What Is a Sleep Diary—and Why Do You Need One?

A sleep diary, or sleep log, is a detailed log tracking various aspects of an individual's sleep pattern, helping identify issues and plan improvements. It increases awareness of sleep habits and aids in lifestyle choices that impact sleep, offering a valuable resource for individuals and sleep specialists. Shantha Gowda, a licensed clinical psychologist, recommends tracking bedtime, rise time, sleep latency, time awake after sleep onset, sleep quality, and daytime functioning ratings. Daily completion in the morning provides comprehensive data for spotting trends and issues.

If you’re having trouble sleeping—and you’re not sure why—then there are several different tools you can use to try to get your sleep back on track. One of those tools? A sleep-tracking journal—also known as a sleep diary.

Sleep diaries can be a helpful way to dig into your sleep patterns, identify what might be going wrong, and figure out the right plan to fix it.

Let’s take a deep dive into everything you need to know about sleep diaries—including what they are, how to use them, and how they can help you get better sleep.

What is a sleep diary?

“A sleep diary—also called a sleep log—is a detailed log used to track various aspects of an individual’s sleep pattern,” says Shantha Gowda, licensed clinical psychologist, diplomate in behavioral sleep medicine, and member of Saatva’s advisory panel.

With a sleeping journal, you track different elements of your sleep each morning—for example, how long you slept, if you were awake for any significant period, and how refreshed you felt upon waking.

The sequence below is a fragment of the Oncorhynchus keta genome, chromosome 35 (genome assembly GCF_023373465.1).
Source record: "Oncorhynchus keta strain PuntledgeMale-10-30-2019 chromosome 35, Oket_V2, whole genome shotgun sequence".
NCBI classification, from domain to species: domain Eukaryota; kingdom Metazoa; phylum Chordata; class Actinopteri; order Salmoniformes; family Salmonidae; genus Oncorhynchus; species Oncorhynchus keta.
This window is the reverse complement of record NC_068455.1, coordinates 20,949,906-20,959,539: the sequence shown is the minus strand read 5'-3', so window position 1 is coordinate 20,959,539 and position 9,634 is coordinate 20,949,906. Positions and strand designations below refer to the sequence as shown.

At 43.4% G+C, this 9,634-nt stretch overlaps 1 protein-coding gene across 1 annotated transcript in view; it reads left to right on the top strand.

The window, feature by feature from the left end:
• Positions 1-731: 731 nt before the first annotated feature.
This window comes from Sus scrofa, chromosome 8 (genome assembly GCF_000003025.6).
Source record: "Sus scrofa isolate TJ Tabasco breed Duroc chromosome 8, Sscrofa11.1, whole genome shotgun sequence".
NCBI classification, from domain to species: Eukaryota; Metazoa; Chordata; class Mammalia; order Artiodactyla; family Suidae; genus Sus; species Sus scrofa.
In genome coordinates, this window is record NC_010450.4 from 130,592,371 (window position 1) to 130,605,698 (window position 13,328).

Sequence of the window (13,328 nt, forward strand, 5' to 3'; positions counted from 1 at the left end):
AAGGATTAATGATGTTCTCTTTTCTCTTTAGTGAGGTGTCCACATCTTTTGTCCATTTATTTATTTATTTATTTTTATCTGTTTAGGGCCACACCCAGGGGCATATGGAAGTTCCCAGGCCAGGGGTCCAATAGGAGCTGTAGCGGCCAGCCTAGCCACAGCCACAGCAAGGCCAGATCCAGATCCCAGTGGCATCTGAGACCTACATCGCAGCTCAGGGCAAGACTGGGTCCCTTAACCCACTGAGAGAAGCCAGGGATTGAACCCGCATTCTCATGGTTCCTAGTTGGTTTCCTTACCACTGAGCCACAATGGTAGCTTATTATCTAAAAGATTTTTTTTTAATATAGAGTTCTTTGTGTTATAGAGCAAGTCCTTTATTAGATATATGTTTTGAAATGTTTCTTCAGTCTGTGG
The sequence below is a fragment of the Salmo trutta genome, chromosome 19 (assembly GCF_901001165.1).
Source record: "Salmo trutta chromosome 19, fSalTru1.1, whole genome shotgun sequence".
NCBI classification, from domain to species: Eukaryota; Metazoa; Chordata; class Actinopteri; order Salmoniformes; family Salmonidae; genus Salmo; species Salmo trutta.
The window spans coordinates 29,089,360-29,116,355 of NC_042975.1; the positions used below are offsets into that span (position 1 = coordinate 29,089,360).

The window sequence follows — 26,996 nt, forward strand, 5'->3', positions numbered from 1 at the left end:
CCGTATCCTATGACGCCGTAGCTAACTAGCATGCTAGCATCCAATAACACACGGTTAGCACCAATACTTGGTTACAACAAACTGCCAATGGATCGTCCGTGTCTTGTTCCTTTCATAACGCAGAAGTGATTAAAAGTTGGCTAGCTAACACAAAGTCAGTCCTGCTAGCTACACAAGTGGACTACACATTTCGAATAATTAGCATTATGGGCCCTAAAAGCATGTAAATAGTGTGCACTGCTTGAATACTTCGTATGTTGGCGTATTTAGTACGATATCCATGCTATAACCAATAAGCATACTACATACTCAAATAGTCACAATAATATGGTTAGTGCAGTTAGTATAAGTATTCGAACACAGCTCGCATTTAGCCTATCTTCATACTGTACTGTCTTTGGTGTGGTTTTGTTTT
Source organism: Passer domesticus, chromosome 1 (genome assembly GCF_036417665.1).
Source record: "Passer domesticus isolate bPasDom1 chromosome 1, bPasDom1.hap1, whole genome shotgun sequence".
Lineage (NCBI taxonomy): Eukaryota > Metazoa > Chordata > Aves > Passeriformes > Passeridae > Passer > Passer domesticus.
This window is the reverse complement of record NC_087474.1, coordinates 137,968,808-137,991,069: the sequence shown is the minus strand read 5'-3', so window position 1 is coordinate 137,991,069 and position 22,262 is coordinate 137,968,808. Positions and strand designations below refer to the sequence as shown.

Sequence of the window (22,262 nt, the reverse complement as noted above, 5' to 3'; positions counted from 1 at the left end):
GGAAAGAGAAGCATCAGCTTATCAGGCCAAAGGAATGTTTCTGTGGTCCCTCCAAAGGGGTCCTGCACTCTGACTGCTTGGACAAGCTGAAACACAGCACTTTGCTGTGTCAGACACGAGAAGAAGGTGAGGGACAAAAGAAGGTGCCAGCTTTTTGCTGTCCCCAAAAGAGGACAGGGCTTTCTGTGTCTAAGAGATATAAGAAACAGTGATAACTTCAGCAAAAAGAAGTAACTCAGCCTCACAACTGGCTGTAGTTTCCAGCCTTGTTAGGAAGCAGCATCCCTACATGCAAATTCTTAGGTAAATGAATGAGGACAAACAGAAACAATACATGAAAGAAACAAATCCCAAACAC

You can start your own sleep journal from scratch or use an existing resource—like Consensus Sleep Diary or CBT-i Coach.

“A sleep diary—also called a sleep log—is a detailed log used to track various aspects of an individual’s sleep pattern.”

Shantha Gowda, licensed clinical psychologist, diplomate in behavioral sleep medicine, and member of Saatva’s advisory panel

“Diaries are filled out daily, which provides prospective information about an individual’s sleep habits and patterns over time,” says Gowda.

Sleep logs are essentially made to help you collect data; a sleep diary is “primarily used for assessing sleep quality and quantity, making it a valuable resource—for individuals and sleep specialists working with patients,” says Gowda.

Why should you use a sleep diary?

Using a sleep diary can benefit your sleep in a variety of ways, starting with bringing more awareness to your current sleep habits—which can help you identify what’s not working and start taking steps to change it.

“Completing sleep diaries can be helpful as it increases your awareness of your sleep and can naturally facilitate some changes,” says Gowda.

screenshots from cbt-i coach sleep diary app

For example, after tracking your sleep for several weeks, you may notice that, as you get later into the week, your bedtime also gets later—and that you feel tired the following mornings as a result.

You could then use that information to adjust your bedtime to be more in line with the beginning of the week when you tend to wake up feeling better rested.

A sleep journal can also “be a great tool to highlight lifestyle choices and its possible correlation with sleep, mood, and overall health,” says Gowda.

For instance, you may notice that you sleep longer and feel better rested on Sundays and Wednesdays, which correlates to the yoga classes you take each week—which may encourage you to incorporate more yoga into your schedule.

Or you might find that, while you love your Friday pizza ritual, it consistently causes you to get poor sleep—and perhaps swapping to another food could improve your sleep quality.

Sleep diaries aren’t just beneficial to the individual; if you have more serious sleep issues, then they can also be beneficial if and when you have to seek out a doctor as they can help “to identify patterns and concerns that may not be obvious to the individual,” says Gowda—like a sleep disorder.

How do you use a sleep diary?